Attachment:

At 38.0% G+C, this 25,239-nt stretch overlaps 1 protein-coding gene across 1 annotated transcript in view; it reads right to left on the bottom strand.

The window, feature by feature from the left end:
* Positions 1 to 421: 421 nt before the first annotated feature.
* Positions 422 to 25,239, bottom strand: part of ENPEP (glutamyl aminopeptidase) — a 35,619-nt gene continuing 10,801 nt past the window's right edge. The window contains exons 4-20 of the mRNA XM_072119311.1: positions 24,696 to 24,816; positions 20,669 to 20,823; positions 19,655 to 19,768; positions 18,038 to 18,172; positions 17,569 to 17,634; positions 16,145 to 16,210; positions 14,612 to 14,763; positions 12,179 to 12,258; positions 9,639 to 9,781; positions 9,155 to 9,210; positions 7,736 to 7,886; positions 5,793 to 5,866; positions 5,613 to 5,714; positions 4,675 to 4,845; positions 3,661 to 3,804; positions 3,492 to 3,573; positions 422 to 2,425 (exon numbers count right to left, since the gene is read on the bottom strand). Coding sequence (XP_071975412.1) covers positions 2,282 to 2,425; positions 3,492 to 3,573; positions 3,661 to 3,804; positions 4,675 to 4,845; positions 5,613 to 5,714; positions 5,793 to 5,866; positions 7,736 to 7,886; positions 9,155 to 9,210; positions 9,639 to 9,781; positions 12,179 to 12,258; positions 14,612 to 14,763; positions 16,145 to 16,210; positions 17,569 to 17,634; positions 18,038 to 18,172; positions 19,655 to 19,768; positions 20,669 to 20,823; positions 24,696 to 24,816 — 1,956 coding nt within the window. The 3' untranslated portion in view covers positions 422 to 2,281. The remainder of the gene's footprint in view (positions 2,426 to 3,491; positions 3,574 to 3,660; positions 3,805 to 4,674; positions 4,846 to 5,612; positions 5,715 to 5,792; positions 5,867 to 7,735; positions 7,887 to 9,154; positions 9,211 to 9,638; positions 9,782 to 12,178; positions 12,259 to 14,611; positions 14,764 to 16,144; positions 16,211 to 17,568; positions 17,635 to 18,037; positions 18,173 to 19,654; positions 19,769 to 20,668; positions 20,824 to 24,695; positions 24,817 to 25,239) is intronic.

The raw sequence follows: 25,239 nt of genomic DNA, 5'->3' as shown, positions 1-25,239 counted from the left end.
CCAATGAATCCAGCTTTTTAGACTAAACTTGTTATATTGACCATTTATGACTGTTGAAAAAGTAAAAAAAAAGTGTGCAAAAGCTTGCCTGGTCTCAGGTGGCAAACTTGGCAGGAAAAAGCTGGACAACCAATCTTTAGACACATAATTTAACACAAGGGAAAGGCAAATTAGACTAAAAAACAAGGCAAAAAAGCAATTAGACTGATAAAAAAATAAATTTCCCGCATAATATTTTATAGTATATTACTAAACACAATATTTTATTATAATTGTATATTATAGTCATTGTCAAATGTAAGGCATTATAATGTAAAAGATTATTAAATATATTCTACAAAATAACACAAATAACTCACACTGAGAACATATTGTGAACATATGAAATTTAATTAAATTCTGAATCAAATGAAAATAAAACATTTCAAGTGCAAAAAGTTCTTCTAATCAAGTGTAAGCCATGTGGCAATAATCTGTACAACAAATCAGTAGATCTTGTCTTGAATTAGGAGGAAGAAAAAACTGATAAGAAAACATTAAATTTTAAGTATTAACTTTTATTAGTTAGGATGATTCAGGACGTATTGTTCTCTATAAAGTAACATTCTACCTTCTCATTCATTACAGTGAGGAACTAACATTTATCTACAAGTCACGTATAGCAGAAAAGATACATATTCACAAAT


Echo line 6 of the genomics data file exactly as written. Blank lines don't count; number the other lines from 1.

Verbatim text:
CCAATGAATCCAGCTTTTTAGACTAAACTTGTTATATTGACCATTTATGACTGTTGAAAAAGTAAAAAAAAAGTGTGCAAAAGCTTGCCTGGTCTCAGGTGGCAAACTTGGCAGGAAAAAGCTGGACAACCAATCTTTAGACACATAATTTAACACAAGGGAAAGGCAAATTAGACTAAAAAACAAGGCAAAAAAGCAATTAGACTGATAAAAAAATAAATTTCCCGCATAATATTTTATAGTATATTACTAAACACAATATTTTATTATAATTGTATATTATAGTCATTGTCAAATGTAAGGCATTATAATGTAAAAGATTATTAAATATATTCTACAAAATAACACAAATAACTCACACTGAGAACATATTGTGAACATATGAAATTTAATTAAATTCTGAATCAAATGAAAATAAAACATTTCAAGTGCAAAAAGTTCTTCTAATCAAGTGTAAGCCATGTGGCAATAATCTGTACAACAAATCAGTAGATCTTGTCTTGAATTAGGAGGAAGAAAAAACTGATAAGAAAACATTAAATTTTAAGTATTAACTTTTATTAGTTAGGATGATTCAGGACGTATTGTTCTCTATAAAGTAACATTCTACCTTCTCATTCATTACAGTGAGGAACTAACATTTATCTACAAGTCACGTATAGCAGAAAAGATACATATTCACAAAT